Once I went away to college I wasn't home for strawberry picking and it was all up to Dad. My parents found other things to do on June weekends and, eventually, strawberry picking stopped altogether. My mother put up fewer and fewer preserves and pickles and, while she still had all her canning accoutrements when she died, aside from a batch of pickled green tomatoes, she hadn't put up anything in a decade or more.

And yet when I think about my mom lately, my heart is full of memories of preserving and pickling. The humid kitchen heavy with the scent of hot jam which no amount of window-opening or fan use would shift. The kitchen counter covered with towels and quilted glass canning jars glowing like gems. The taste of still-warm strawberry jam on a slice of buttered white bread. And much later, in the autumn, the top shelf of the fridge door lined with a row of half-pint jam jars and quarts of pickles.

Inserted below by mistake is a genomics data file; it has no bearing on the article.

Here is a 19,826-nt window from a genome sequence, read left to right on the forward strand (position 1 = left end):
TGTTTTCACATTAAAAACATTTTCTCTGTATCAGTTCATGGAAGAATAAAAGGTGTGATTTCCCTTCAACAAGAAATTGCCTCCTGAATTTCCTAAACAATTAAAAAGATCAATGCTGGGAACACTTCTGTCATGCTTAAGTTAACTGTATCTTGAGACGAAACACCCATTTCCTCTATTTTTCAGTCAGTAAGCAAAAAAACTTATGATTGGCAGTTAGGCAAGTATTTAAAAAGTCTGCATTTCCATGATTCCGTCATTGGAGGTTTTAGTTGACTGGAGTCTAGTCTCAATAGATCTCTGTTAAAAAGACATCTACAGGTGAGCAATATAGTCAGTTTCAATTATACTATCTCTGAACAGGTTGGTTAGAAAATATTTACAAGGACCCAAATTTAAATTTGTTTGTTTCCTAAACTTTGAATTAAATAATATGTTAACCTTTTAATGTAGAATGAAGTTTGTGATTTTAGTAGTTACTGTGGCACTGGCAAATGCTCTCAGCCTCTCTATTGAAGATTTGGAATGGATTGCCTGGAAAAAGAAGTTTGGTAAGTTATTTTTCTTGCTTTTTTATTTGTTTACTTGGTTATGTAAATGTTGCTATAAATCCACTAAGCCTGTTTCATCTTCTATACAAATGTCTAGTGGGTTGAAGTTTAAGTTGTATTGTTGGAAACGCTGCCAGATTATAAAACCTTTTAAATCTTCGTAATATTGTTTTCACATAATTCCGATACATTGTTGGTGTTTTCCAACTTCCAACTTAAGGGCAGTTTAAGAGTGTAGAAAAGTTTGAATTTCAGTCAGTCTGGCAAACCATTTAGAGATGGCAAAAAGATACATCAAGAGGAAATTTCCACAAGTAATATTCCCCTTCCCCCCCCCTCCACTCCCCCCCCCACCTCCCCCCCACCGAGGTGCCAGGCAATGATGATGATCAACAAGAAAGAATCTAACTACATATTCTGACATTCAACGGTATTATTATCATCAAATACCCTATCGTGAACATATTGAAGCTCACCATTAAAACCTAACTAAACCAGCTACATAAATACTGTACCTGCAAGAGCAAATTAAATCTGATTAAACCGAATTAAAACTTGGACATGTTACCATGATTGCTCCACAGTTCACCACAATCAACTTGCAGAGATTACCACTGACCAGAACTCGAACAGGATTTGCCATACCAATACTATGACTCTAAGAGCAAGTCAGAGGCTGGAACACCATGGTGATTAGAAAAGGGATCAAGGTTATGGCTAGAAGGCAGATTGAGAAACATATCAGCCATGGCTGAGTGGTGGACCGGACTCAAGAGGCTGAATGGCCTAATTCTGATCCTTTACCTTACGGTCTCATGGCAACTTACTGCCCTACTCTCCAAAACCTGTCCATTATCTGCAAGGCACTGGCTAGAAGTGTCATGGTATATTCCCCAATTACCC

As I can't seem to stop thinking about jam making, I visited Lyman Orchards last week and, after an hour or so, picked almost thirteen pounds of strawberries. I could have picked faster, but the field was full of excited young families and adorable elderly ladies and it was pleasant to pick slowly among them.

Thirteen pounds of berries is quite a lot of berries and, as I'd picked the reddest, ripest fruit I could see, I was quite anxious to get them home once I filled cardboard flat. I was quite concerned about jam making, because it had always struck me as such a huge production that could so easily run amok. The jam might not set. The lids might not seal. I could bollocks the whole thing up.